EU subsidies fuel controversial coal plant in Slovenia


Environmentalists are warning that a new coal plant which has secured €770 million of loans from European financial institutions risks turning the EU's 2050 climate goals into a "laughing stock".

The proposed 600MW coal plant at Termoelektrarna Sostanj in Slovenia will replace five less-efficient units, which had reached the end of their lifespans.

But it will burn lignite – a high-carbon brown coal – in quantities sufficient to use up all the country's permitted carbon emissions quota by 2050, according to Jernej Stritih, director of Slovenia's governmental office for climate change.

The EU's 2050 roadmap envisages an 80-95% reduction in greenhouse gas emissions by all member states.

Two thirds of the Sostanj project's €1.2 billion cost will be accounted for by a €550 million loan from the European Investment Bank (EIB) and €200 million of loans from the European Bank for Reconstruction and Development (EBRD), under the EU's Emission Trading Scheme (ETS).   


EURACTIV understands that the decision at the EBRD was taken only after a lively discussion which ended in disappointment for the team of economists who initially reviewed the Sostanj modernisation plans. 

Objections were raised about the impact of such funding on the development of renewable energy in the Balkans and Sostanj's lack of connectivity to regional electricity grids.

For the EIB, the project would lead to a 28% reduction in carbon intensity, compared to the five units it was replacing, and so was more energy efficient, said Ducan Ondrejicka, an EIB press officer.

In August 2010, the ex-Slovenian prime minister Anton Rop was appointed vice-president of the European Investment Bank. Ondriejicka said the decision was related to an agreement made to appoint vice-presidents from new member states in 2004. 

"This was not a matter for the bank but the member states," he said.

Piotr Trzaskowski of environmental pressure group Bankwatch described the European funding of Sostanj as "outrageous".

"They're discussing a national climate strategy in Slovenia but if this project is built, long-term de-carbonisation won't make any sense," he said. "It will just be dirty business as usual."

Fears are also rife that a green light to the project could open the door for similar funding of plants in neighbouring countries such as Poland. If that happened, "it would make a laughing stock of the EU's climate goals," Trzaskowski said.

So far though, no European banks have offered Poland funding and, as one banking source put it, "private investors can see which way the wind is blowing on coal plants".

Gridlock in parliament

The Sostanj modernisation is currently gridlocked in Slovenia's parliament, where it has become a political football between the governing party and the opposition. A parliamentary vote is expected later this month.

"We obviously would encourage member states to move to the cleanest technology possible and to meet all their targets," EU Environment Comissioner Janez Poto?nik's spokesman Joe Hennon told EURACTIV.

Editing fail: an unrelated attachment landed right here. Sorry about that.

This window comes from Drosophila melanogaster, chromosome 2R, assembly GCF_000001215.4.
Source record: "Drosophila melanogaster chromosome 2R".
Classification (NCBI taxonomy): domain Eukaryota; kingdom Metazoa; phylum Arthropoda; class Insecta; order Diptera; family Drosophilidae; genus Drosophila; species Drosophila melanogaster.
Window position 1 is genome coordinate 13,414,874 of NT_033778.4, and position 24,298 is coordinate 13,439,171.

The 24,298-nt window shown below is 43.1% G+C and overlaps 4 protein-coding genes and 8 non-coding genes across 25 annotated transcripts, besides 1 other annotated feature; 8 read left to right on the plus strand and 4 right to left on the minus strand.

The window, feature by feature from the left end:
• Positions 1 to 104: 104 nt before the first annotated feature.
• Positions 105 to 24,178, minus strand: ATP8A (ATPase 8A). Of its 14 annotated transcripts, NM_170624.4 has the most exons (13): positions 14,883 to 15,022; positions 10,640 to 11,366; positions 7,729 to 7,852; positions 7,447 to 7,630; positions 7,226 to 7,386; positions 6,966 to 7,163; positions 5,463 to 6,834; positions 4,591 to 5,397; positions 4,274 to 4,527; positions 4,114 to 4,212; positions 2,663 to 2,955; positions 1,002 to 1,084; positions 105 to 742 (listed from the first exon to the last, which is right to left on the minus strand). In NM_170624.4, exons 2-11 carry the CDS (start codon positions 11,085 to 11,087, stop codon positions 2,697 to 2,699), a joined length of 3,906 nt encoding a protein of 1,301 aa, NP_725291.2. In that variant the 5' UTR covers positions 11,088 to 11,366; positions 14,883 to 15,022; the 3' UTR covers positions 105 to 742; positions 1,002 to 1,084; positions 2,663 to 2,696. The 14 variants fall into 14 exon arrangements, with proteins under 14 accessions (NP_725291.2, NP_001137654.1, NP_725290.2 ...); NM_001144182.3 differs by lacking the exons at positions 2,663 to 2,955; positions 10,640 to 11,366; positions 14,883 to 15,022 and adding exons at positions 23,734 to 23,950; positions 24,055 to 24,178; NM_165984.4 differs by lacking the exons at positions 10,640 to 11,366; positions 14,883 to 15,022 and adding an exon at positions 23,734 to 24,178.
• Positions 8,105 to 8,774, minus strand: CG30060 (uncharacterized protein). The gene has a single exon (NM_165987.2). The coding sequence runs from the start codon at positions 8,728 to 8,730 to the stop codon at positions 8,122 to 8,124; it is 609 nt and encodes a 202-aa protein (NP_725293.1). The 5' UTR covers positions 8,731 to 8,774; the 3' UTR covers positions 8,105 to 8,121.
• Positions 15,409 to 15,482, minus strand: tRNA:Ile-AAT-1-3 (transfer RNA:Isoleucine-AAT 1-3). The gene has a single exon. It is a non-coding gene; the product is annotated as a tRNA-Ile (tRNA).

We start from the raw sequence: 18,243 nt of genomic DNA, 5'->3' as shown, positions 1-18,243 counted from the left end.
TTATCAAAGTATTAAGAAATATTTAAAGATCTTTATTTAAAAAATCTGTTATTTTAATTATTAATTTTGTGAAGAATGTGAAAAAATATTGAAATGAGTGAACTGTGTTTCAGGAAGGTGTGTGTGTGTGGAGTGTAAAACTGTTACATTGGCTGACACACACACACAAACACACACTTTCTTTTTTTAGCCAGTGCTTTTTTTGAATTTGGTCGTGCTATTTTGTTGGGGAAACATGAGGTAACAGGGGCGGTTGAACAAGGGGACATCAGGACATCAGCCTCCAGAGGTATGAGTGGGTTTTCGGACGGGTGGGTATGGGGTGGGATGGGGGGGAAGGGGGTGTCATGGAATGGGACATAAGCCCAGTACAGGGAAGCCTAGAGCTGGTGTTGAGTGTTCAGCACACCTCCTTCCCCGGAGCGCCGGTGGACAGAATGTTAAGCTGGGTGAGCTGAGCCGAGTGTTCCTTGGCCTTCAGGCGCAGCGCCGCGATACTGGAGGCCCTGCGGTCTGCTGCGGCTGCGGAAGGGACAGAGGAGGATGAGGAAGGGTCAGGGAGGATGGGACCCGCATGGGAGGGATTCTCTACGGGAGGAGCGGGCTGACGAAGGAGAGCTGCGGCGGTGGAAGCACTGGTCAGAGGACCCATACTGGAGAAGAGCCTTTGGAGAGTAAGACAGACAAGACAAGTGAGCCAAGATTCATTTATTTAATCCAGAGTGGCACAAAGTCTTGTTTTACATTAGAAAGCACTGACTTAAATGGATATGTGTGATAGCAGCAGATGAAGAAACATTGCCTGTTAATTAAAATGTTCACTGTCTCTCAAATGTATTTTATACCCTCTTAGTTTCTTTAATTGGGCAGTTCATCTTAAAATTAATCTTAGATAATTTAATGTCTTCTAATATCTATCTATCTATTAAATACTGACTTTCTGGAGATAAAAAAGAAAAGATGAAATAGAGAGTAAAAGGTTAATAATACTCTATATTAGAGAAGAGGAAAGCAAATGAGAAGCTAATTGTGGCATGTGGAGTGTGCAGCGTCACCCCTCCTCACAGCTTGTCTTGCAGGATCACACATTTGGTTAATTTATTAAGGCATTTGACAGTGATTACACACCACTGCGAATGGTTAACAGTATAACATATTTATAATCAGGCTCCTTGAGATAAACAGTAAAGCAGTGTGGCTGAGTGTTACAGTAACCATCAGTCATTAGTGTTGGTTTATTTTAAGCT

"But the point is that it is not breaking any laws and so it is up to the member states," he added. 

The European Commission has publicly ruled that the Sostanj plant does not breach the Environmental Impact Assessment Directive.

Behind the scenes though, the Slovenian commissioner is thought to oppose the financing of such coal plants, which he views as counter to the EU's 2020 objectives. 

Diplomatic sources suggested to EURACTIV that larger member states had put pressure on Poto?nik during past furores over coal subsidies.

EU clean bill of health

But with Sostanj, Hennon stressed that the EIB had already given the plant a clean bill of environmental health.

"The bank is supposed to have a structured view on all the investment criteria and if you're eligible for its funding then you need to be using the best available technology," he said.

He added that when carbon capture and storage (CCS) technology became commercially available, the Commission would expect Slovenia to make use of it.

Environmentalists question whether the current state of the technology – and Slovenia's geology – would ever allow CCS to be deployed at Sostanj.

For the moment, the funding of the project under the EU's emissions trading scheme (ETS), which was intended to encourage moves toward clean energy, is only stoking disenchantment among the Slovenian environmentalists who were supposed to be its allies. 

The Strategic Environmental Assessment (SEA) Directive, which came into force in July 2004, requires public authorities to assess the likely impact of their decisions on the environment. It was intended to have the greatest effect on planning applications and land use plans, although it also covers transport, water and energy sectors.

As well as benefiting clean electricity generation, the assessment examines other potential harmful effects on the environment, such as the impact on birds and marine ecology, visual nuisance and possible consequences for other marine activities.

Crucially, the SEA Directive also requires the wider public to be consulted, giving citizens and NGOs access to the draft plans and obliging public authorities to take their views into account. Defence, civil emergency, financial and budgetary plans are exempted from the SEA Directive.  

When the SEA Directive was approved, the European Environmental Bureau (EEB), an NGO, warned that member states would be tempted to restrict the text's ambitions by narrowly interpreting its provisions and allowing more exemptions. It called on environmental NGOs to focus on ensuring that the SEA Directive was implemented correctly.

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